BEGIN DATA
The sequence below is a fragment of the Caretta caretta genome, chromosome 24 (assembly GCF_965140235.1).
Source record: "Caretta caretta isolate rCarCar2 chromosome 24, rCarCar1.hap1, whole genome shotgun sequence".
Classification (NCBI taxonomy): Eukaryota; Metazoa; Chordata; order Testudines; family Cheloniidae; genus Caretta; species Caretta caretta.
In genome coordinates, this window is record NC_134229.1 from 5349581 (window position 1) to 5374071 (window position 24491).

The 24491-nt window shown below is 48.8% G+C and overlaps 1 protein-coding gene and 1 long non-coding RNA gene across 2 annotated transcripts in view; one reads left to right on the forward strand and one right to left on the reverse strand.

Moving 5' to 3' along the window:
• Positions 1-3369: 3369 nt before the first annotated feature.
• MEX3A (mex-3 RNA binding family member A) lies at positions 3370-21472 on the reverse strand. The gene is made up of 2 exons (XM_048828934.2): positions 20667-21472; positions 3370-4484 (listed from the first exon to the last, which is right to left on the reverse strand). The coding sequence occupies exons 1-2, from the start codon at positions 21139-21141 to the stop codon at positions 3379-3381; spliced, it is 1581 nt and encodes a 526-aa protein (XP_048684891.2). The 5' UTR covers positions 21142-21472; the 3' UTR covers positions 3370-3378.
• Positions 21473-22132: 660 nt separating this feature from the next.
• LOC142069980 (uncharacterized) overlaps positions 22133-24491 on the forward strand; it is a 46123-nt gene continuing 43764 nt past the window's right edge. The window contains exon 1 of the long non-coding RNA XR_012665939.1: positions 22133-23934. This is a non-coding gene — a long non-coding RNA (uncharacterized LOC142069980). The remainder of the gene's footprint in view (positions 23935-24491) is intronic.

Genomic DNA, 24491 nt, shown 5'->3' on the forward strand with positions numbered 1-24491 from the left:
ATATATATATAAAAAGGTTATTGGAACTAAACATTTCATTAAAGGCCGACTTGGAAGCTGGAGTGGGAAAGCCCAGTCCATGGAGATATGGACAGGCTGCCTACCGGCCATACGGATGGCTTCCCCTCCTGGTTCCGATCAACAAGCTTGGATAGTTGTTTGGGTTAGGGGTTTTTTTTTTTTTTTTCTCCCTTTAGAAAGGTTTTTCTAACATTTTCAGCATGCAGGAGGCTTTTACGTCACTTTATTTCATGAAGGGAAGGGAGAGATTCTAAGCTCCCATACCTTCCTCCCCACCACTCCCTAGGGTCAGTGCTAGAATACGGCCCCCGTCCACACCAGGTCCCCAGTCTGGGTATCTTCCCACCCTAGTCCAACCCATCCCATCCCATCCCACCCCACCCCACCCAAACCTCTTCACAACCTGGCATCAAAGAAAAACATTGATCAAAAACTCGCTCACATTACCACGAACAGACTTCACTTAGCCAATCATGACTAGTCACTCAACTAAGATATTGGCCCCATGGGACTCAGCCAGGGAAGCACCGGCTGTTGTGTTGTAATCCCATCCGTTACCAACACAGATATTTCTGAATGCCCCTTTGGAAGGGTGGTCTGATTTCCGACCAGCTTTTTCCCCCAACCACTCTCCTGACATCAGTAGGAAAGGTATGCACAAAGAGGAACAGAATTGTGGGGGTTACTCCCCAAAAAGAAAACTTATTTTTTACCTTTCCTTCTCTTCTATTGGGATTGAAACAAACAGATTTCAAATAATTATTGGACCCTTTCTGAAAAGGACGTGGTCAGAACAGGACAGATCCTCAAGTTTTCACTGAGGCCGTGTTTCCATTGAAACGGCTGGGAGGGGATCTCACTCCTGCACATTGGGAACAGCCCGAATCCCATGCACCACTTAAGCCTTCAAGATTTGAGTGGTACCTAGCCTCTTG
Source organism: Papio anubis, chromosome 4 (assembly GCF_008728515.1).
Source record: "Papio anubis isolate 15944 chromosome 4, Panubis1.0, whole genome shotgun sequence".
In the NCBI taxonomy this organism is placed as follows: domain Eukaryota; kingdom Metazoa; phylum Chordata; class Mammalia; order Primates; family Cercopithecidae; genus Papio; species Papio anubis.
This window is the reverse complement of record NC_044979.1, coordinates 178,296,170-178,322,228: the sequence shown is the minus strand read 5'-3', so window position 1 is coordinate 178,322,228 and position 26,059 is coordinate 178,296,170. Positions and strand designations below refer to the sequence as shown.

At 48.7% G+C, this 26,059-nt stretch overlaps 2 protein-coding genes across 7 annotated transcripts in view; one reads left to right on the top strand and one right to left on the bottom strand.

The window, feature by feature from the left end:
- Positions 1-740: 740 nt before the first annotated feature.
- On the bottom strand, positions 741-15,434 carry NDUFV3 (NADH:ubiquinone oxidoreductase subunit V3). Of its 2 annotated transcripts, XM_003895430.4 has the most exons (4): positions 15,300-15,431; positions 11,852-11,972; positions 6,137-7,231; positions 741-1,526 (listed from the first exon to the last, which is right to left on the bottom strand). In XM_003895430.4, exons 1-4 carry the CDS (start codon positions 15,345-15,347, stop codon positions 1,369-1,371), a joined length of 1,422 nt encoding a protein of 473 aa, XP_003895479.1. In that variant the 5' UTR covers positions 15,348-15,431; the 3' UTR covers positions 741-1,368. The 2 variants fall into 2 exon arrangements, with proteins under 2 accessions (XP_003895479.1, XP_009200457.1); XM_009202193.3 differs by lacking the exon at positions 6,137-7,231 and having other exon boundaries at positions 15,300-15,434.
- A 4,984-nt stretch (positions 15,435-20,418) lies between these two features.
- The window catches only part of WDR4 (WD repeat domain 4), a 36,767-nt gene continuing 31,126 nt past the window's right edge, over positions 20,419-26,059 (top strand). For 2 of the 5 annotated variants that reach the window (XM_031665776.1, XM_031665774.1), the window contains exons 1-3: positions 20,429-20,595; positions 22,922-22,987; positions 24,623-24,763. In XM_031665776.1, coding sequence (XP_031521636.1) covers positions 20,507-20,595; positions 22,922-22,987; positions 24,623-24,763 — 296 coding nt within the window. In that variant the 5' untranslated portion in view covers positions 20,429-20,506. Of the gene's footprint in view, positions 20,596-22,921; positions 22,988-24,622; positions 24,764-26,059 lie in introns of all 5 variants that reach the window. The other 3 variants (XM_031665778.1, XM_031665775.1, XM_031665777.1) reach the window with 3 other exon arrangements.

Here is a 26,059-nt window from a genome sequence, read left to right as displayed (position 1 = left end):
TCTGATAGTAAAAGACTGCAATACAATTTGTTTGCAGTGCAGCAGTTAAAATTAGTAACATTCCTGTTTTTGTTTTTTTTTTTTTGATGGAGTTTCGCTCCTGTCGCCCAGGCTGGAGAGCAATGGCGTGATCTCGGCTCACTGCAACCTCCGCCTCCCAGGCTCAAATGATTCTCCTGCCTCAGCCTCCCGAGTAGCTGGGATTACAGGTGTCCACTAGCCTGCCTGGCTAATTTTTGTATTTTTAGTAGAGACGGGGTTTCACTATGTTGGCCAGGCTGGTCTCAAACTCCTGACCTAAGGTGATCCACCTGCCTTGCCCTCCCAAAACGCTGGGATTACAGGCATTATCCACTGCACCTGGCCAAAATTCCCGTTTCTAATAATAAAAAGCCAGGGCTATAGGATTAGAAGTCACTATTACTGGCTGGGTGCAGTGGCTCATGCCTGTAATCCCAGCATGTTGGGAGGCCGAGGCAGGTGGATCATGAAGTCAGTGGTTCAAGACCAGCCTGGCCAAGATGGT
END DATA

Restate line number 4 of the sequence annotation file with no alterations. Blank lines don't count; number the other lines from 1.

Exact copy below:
In genome coordinates, this window is record NC_134229.1 from 5349581 (window position 1) to 5374071 (window position 24491).